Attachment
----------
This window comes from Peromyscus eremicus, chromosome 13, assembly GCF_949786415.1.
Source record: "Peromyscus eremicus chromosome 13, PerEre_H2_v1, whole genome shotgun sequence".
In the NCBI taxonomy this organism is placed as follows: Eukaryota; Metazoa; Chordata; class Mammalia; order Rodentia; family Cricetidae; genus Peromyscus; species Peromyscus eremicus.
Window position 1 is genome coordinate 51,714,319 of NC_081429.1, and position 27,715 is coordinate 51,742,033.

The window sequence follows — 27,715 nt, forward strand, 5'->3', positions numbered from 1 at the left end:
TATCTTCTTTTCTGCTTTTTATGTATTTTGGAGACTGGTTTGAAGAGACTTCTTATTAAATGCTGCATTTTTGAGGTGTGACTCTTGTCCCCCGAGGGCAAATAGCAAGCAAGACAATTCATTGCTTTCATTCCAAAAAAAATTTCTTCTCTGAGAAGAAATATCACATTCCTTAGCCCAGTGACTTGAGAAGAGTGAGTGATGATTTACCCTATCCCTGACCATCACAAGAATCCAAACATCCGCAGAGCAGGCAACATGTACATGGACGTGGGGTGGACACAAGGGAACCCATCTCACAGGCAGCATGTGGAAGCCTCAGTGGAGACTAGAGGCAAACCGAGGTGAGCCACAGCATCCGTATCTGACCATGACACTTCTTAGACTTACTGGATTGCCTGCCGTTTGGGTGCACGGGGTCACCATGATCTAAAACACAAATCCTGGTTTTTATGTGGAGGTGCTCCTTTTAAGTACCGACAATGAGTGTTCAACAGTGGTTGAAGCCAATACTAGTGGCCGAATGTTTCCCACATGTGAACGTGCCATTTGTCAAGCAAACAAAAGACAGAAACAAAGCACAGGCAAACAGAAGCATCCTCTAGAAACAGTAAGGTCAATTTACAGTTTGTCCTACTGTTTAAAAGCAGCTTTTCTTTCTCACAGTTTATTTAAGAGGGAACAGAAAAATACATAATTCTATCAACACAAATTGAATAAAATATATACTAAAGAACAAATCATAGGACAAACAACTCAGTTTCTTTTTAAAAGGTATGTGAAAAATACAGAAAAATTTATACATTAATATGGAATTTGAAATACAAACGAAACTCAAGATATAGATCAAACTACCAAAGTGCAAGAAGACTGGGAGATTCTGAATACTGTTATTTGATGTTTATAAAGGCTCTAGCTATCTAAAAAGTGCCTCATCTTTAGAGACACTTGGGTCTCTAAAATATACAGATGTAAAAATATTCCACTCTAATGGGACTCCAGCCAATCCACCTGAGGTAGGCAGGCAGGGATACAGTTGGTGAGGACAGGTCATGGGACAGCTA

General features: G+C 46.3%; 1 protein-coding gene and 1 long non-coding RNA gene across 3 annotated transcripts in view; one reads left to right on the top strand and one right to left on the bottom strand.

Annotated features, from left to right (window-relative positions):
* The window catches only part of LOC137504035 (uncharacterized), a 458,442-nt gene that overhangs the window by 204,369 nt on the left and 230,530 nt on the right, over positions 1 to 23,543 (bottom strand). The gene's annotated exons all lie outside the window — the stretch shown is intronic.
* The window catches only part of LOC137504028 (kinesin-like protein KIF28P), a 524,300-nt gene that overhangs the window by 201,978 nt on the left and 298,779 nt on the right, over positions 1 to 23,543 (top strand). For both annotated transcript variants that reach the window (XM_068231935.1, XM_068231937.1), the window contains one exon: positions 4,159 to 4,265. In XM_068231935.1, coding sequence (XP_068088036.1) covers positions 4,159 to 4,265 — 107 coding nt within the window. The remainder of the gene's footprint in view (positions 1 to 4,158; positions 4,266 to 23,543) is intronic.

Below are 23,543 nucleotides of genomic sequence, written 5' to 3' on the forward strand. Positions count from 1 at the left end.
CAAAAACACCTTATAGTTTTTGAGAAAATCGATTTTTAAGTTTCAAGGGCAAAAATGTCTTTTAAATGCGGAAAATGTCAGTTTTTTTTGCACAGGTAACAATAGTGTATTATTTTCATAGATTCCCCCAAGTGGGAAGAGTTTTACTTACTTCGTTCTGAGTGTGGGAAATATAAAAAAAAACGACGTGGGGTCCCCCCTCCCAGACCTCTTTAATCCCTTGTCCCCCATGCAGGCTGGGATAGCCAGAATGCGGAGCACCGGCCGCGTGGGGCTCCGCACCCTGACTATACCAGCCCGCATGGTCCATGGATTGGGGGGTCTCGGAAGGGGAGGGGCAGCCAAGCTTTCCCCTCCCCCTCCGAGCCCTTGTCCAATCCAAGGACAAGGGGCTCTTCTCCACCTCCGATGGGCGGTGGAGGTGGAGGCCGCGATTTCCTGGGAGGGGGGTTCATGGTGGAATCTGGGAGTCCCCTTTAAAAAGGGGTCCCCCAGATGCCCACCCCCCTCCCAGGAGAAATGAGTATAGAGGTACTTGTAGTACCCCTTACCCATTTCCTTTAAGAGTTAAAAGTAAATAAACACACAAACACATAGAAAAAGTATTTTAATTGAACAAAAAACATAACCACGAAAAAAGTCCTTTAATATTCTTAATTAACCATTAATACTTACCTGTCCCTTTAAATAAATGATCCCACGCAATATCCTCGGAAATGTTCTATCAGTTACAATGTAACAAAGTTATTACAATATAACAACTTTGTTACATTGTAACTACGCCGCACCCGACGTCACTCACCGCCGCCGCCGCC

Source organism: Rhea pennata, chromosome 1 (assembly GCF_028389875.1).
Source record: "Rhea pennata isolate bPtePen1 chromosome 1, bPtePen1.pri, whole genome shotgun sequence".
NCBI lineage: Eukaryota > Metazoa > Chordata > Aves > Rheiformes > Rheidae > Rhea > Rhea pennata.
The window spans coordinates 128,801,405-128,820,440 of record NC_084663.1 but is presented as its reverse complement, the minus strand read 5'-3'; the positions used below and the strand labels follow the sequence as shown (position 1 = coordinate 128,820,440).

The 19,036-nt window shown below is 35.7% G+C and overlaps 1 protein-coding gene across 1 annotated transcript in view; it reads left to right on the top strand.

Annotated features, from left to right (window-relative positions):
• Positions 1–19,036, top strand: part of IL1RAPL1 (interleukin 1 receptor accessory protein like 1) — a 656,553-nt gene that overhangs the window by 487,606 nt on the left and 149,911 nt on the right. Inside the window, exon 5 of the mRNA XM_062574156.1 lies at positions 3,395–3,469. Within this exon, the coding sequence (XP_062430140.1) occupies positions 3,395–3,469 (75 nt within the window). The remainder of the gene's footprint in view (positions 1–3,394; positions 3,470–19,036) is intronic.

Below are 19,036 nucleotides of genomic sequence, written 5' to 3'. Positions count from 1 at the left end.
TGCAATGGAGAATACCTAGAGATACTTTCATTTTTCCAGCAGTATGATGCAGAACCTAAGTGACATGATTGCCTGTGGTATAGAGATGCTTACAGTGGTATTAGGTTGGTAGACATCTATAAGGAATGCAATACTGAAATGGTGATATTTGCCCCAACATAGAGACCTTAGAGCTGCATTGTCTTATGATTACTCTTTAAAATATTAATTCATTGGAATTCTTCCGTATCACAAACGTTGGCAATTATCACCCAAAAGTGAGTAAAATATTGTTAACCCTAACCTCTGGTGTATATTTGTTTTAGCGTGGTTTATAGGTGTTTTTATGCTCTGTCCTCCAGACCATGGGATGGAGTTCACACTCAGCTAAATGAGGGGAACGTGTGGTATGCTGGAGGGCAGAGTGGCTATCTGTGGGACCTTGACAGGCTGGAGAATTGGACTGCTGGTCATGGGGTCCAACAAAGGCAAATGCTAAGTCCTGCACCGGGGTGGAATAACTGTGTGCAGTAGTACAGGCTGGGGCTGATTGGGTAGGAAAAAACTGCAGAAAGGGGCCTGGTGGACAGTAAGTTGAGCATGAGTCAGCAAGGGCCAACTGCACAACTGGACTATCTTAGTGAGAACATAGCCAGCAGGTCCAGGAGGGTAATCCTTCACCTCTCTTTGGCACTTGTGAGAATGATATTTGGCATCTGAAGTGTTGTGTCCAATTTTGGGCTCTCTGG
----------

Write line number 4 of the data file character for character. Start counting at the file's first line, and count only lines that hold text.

Window position 1 is genome coordinate 51,714,319 of NC_081429.1, and position 27,715 is coordinate 51,742,033.